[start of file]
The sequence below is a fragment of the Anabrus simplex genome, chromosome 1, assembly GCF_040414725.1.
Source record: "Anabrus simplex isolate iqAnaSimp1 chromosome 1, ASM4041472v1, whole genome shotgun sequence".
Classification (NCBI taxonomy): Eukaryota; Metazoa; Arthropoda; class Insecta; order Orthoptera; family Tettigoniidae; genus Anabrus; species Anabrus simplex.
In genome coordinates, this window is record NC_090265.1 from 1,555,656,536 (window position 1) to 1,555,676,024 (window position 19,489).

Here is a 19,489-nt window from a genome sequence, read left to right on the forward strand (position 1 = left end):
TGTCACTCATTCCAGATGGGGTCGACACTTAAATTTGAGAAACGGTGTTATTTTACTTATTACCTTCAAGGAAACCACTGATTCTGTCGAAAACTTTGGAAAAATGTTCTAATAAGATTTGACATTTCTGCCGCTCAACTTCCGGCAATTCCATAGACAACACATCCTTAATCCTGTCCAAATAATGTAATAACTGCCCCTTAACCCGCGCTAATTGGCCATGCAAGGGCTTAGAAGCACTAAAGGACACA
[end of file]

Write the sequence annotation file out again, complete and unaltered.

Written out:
The sequence below is a fragment of the Anabrus simplex genome, chromosome 1, assembly GCF_040414725.1.
Source record: "Anabrus simplex isolate iqAnaSimp1 chromosome 1, ASM4041472v1, whole genome shotgun sequence".
Classification (NCBI taxonomy): Eukaryota; Metazoa; Arthropoda; class Insecta; order Orthoptera; family Tettigoniidae; genus Anabrus; species Anabrus simplex.
In genome coordinates, this window is record NC_090265.1 from 1,555,656,536 (window position 1) to 1,555,676,024 (window position 19,489).

Here is a 19,489-nt window from a genome sequence, read left to right on the forward strand (position 1 = left end):
TGTCACTCATTCCAGATGGGGTCGACACTTAAATTTGAGAAACGGTGTTATTTTACTTATTACCTTCAAGGAAACCACTGATTCTGTCGAAAACTTTGGAAAAATGTTCTAATAAGATTTGACATTTCTGCCGCTCAACTTCCGGCAATTCCATAGACAACACATCCTTAATCCTGTCCAAATAATGTAATAACTGCCCCTTAACCCGCGCTAATTGGCCATGCAAGGGCTTAGAAGCACTAAAGGACACA